‘A Christmas Story’ actor Melinda Dillon, dead, aged 83.

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Starting with “second city” , Melinda Dillon got two Oscars for ‘Close Encounters’ and ‘Absence of Malice’.

The actress has passed away at the age of 83. Her extensive career included roles in “Close Encounters of the Third Kind,” “A Christmas Story,” Second City, and Hyde Park High School.

Dillon passed away in Los Angeles on January 9, according to a notification from her family. The cause of death was not made public.

The April Fools, her debut movie, starring Melinda Dillon in 1969. Her performance in the 1976 Woody Guthrie movie Bound for Glory earned her a Golden Globe nomination. Magnolia, The Muppet Movie, Harry and the Hendersons, Slap Shot, Sioux City, and To Wong Foo are just a few of her other famous film and television roles.

From 1963 until their divorce in 1978, she was wed to actor Richard Libertini (“Fletch,” “The In-Laws”). The pair met at Second City and had a son together.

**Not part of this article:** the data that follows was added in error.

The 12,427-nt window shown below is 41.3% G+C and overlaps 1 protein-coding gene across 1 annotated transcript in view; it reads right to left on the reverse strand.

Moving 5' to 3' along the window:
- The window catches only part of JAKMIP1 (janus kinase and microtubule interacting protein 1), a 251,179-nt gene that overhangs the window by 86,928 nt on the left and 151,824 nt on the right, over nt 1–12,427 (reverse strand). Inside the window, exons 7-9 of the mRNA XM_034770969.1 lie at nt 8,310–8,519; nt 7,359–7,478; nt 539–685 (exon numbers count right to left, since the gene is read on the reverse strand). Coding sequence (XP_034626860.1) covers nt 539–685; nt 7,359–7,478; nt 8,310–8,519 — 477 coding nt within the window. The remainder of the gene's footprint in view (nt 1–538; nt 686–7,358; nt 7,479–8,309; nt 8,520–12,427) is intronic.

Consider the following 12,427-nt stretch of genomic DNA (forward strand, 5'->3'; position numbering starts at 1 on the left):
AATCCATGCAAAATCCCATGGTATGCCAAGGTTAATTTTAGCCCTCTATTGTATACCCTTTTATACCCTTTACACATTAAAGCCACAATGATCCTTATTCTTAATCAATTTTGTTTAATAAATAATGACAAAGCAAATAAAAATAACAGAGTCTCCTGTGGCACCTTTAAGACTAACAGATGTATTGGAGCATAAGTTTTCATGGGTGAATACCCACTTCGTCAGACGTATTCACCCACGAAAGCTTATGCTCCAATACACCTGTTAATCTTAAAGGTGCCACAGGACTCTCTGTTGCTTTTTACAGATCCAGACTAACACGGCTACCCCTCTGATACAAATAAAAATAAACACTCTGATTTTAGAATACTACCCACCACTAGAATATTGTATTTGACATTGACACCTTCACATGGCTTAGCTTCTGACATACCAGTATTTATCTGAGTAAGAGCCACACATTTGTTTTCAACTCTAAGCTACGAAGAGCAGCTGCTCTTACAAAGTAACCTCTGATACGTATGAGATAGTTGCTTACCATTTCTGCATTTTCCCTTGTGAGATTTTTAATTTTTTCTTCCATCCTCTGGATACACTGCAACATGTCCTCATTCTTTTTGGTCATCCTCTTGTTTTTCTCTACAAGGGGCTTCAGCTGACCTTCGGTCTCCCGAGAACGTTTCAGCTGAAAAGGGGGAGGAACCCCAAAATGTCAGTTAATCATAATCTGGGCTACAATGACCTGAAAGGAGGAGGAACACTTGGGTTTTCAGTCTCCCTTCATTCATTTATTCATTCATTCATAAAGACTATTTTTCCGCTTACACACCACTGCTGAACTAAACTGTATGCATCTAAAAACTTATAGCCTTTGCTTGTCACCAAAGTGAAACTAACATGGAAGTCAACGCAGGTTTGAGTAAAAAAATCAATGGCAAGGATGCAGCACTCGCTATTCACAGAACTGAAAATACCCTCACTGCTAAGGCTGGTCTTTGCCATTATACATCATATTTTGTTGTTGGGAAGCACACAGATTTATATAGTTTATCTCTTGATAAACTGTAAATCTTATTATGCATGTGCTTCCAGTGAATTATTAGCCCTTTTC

She remembered the day she met Libertini, another Second City performer, in Patinkin’s book. She had scheduled a delivery of her mail to the theatre.

She stopped acting in 2007, but A Christmas Story holiday replays have kept her on our screens. Following their divorce in 1978, Dillon married actor Richard Libertini, whom she had met at the Second City. Their son, Richard Libertini Jr., is her only heir.

Melinda Dillon was born in Arkansas and later moved to Chicago, where she attended the Goodman School of Drama, which was then housed at the Art Institute of Chicago after graduating from Hyde Park High School. She eventually got a job checking coats at the Second City, a new comedy theatre. When original cast member Barbara Harris became ill one evening, Dillon offered to step in.

Sheldon Patinkin’s “The Second City,” a history of the business, quotes her as saying “It was fantastic.” “Being the monkey that I am, I understood the show. I admired Barbara and had studied every move and nuance she made.”

Early in the 1960s, Melinda Dillon performed with the company. She received a Tony nomination in 1962 for her Broadway debut as Honey in the Edward Albee classic “Who’s Afraid of Virginia Woolf.”

May her soul rest in peace.

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